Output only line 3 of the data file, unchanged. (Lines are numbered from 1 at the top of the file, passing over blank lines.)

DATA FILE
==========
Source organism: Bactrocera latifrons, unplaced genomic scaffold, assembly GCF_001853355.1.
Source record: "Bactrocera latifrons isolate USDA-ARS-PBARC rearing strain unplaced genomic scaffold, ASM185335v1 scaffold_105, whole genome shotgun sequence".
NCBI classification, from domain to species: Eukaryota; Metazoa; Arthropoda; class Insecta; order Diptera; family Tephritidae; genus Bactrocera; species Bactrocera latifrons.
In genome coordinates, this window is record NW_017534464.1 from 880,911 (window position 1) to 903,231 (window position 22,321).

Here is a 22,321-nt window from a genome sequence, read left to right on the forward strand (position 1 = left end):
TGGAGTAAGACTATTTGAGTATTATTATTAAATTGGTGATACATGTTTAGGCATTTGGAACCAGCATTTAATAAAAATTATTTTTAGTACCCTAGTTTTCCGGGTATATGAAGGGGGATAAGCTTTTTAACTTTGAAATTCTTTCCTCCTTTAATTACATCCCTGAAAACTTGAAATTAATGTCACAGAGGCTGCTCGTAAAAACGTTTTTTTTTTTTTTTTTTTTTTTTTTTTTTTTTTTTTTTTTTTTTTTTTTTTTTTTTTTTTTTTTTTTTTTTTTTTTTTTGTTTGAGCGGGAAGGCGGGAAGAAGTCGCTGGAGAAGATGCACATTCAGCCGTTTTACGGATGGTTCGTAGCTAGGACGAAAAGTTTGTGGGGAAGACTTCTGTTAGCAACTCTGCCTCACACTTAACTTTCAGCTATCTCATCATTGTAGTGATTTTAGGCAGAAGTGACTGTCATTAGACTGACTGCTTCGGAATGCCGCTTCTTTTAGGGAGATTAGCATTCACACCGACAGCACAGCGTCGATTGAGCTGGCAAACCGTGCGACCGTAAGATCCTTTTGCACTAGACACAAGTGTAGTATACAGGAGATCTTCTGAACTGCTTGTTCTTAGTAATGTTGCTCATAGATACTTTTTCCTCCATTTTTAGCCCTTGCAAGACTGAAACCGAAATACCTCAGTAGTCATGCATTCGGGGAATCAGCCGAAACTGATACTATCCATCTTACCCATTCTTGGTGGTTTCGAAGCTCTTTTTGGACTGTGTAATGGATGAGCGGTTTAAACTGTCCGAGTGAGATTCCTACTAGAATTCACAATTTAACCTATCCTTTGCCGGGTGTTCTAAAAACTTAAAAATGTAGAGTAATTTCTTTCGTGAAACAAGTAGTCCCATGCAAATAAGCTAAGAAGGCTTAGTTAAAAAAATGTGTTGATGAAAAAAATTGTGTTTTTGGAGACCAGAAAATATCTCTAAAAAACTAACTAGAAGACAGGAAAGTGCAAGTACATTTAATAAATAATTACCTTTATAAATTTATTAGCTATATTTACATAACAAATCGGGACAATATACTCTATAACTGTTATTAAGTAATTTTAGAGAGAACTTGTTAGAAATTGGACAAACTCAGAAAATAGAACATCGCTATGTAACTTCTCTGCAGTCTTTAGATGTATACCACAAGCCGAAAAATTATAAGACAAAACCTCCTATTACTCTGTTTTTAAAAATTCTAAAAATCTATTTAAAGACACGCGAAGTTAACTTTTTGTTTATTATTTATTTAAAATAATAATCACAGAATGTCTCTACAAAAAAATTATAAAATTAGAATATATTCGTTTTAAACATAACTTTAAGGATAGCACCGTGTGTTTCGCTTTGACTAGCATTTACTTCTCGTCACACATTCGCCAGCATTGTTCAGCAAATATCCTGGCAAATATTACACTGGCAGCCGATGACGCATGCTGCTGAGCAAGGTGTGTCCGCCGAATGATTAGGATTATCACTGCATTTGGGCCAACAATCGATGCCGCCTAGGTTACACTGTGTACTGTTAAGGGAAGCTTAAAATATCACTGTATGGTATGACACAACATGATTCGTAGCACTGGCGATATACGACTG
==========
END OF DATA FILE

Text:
NCBI classification, from domain to species: Eukaryota; Metazoa; Arthropoda; class Insecta; order Diptera; family Tephritidae; genus Bactrocera; species Bactrocera latifrons.